What if the organizer had asked if it was a "black bar", saying that some of the religious people wanted to know...

I guess Alex Proud just didn't like the idea that many religious people think it's OK to discriminate based on someone's sexual preference. The organizer asked about it, as if it was a perfectly acceptable thing to say. It's really not.



People certainly have a right to not participate if it's not their thing.


Absolutely! But if I had planned a party and I called to see if the place was "urban" because some of the white people in my party wanted to know... I would fully expect somewhat of a terse response. Especially if some of my employees and customers were black.



posted on Dec, 9 2014 @ 11:09 AM
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originally posted by: Benevolent Heretic

originally posted by: ScepticScot
a reply to: Benevolent Heretic
Is asking if a bar is a gay bar homophobic?


No, but saying that attending a gay bar is against some people's religion could be seen as homophobic.



And not taking religious views into account when booking could cause that company that booked a heap of civil law suites.
Hence why they asked.



posted on Dec, 9 2014 @ 11:09 AM
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originally posted by: Boadicea
We all have the right to choose with whom we associate, whether in business or personal dealings, for whatever reason we choose.


I don't know if you're talking about the UK or the US, but in the US, business owners do NOT have the legal right to turn people away "for whatever reason" they choose.



posted on Dec, 9 2014 @ 11:11 AM
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originally posted by: Benevolent Heretic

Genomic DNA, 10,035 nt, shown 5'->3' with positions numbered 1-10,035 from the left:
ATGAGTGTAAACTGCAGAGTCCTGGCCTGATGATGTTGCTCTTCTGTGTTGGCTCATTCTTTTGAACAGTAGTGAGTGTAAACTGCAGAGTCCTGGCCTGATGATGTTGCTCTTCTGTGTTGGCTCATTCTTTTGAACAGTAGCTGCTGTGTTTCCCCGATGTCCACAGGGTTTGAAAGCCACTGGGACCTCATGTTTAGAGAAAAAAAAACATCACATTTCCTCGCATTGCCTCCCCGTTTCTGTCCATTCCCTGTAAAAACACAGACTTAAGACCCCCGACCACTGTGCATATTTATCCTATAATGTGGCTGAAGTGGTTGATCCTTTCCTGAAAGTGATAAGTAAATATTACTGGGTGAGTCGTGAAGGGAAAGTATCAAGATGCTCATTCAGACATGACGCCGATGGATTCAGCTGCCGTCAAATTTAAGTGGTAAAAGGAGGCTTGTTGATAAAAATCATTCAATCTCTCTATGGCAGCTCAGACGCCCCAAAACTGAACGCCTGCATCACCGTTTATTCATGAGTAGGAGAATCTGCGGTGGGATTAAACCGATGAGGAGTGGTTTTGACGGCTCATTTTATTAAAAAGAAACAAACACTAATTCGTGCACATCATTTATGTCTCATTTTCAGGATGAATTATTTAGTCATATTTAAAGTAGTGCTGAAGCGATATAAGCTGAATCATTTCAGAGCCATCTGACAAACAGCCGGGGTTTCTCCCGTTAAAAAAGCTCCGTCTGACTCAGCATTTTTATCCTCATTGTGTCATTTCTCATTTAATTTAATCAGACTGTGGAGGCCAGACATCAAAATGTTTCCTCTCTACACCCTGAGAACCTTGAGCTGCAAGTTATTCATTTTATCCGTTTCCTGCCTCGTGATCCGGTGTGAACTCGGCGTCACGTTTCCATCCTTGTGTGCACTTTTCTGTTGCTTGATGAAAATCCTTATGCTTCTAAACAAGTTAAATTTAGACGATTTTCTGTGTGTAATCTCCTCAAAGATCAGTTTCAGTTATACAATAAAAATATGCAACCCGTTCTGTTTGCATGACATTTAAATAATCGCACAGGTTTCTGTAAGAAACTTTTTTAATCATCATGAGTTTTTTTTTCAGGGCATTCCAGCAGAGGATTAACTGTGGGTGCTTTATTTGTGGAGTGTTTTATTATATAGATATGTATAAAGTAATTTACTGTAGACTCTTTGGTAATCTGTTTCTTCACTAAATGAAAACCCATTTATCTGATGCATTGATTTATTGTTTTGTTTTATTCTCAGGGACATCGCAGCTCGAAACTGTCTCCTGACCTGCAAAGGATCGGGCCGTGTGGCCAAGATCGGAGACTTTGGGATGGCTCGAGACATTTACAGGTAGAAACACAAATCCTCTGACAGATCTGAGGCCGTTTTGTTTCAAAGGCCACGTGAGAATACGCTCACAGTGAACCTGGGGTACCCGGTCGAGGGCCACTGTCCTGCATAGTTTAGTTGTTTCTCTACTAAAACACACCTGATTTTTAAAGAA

The organizer asked about it, as if it was a perfectly acceptable thing to say. It's really not.


It is when not asking could land your company in thousands of pounds of law suites from the pissed off religious people.



posted on Dec, 9 2014 @ 11:12 AM
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a reply to: Benevolent Heretic


3. In the US, he has every legal right to deny service based on a customer's perceived bigotry. He's not denying people BECAUSE of their religion. He's denying them because they are bigots (or he perceives them that way). That's legal in the US.


BH, you don't think that's a bit of playing the victim though?

To automatically assume it was bigotry, instead of an employer trying to do right by the wishes of their employees, which seems like the likely answer?

Then, make a whole big internet stink about it, without any real information. Cry about loosing money on the deal too, to uphold your 'values'. It just seems like somebody wanted some attention.

I find it ironic he doesn't name the company. You'd think if it would have been something to do with discrimination, that he would have. He's probably worried about being charged with libel, and I would be too.

You could RUIN the reputation of a good company like that.

It was a bad way to handle things.

It may be legal, but it wasn't right.

~Tenth



posted on Dec, 9 2014 @ 11:13 AM
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a reply to: Benevolent Heretic

Indeed, this is in the UK, so people need to brush up on the lay of the land before commenting, me thinks.

It is entirely against the law to discriminate against anyone based on their sex, sexual preference, colour/race, religion or even age (age restricted products such as Alcohol notwithstanding)

In the same way it would be illegal to deny service to a Gay couple, it is also entirely illegal to deny service because of perceived religious bigotry (it wasn't even confirmed, the first e-mail merely stated that some employees might be uncomfortable with a "gay bar" and was seeking confirmation so they could be advised of the facts)